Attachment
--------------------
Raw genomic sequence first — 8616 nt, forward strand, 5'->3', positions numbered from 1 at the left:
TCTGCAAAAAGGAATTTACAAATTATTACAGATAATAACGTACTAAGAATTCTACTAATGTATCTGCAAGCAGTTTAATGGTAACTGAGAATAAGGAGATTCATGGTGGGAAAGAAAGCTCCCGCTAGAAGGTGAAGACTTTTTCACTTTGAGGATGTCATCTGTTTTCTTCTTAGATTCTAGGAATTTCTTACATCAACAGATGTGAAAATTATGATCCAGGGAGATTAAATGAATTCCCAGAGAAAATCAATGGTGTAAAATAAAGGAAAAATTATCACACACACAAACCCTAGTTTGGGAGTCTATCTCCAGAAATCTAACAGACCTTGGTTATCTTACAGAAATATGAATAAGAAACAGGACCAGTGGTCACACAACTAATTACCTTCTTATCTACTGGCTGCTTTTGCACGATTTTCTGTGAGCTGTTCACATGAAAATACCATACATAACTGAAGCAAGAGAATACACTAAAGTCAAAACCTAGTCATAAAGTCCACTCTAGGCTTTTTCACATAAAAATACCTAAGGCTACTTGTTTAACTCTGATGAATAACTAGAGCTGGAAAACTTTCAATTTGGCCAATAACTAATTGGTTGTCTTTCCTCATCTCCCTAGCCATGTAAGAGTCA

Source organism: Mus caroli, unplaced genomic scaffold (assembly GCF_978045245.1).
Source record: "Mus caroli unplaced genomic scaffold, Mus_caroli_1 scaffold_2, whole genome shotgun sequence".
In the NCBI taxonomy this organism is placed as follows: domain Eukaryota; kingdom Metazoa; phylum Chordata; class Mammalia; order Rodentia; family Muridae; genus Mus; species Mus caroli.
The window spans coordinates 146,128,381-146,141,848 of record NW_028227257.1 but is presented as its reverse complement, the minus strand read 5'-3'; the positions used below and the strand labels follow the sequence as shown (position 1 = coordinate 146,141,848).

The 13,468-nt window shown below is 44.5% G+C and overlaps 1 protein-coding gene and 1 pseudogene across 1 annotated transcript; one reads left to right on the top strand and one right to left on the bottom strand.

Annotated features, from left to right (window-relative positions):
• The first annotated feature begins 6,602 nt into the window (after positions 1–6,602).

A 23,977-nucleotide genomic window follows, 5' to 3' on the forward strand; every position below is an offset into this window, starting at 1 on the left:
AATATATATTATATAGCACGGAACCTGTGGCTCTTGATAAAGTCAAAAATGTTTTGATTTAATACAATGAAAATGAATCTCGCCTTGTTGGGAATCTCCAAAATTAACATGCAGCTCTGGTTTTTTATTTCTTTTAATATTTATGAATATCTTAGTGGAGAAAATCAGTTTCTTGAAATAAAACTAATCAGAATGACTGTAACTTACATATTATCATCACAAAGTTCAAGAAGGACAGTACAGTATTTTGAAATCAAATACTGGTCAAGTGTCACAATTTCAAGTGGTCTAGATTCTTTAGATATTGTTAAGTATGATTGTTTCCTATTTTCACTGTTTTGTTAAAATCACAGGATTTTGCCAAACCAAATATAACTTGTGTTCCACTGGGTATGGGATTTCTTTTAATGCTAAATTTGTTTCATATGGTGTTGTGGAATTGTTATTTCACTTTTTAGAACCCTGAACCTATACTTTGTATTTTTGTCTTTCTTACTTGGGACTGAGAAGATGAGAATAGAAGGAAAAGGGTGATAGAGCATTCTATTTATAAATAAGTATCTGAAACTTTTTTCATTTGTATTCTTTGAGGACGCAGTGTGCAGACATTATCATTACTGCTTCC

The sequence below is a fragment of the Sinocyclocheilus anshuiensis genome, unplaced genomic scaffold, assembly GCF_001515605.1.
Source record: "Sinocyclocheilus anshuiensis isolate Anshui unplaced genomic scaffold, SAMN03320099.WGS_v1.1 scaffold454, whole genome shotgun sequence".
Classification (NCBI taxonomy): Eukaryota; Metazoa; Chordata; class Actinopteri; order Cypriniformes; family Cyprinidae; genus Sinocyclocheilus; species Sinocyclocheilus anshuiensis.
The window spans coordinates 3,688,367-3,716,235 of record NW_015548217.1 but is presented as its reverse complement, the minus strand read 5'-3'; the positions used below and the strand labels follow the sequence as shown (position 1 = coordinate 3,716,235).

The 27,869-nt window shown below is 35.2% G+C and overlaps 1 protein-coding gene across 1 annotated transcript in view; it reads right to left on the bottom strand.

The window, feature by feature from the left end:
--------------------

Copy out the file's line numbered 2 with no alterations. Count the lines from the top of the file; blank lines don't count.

TCTGCAAAAAGGAATTTACAAATTATTACAGATAATAACGTACTAAGAATTCTACTAATGTATCTGCAAGCAGTTTAATGGTAACTGAGAATAAGGAGATTCATGGTGGGAAAGAAAGCTCCCGCTAGAAGGTGAAGACTTTTTCACTTTGAGGATGTCATCTGTTTTCTTCTTAGATTCTAGGAATTTCTTACATCAACAGATGTGAAAATTATGATCCAGGGAGATTAAATGAATTCCCAGAGAAAATCAATGGTGTAAAATAAAGGAAAAATTATCACACACACAAACCCTAGTTTGGGAGTCTATCTCCAGAAATCTAACAGACCTTGGTTATCTTACAGAAATATGAATAAGAAACAGGACCAGTGGTCACACAACTAATTACCTTCTTATCTACTGGCTGCTTTTGCACGATTTTCTGTGAGCTGTTCACATGAAAATACCATACATAACTGAAGCAAGAGAATACACTAAAGTCAAAACCTAGTCATAAAGTCCACTCTAGGCTTTTTCACATAAAAATACCTAAGGCTACTTGTTTAACTCTGATGAATAACTAGAGCTGGAAAACTTTCAATTTGGCCAATAACTAATTGGTTGTCTTTCCTCATCTCCCTAGCCATGTAAGAGTCA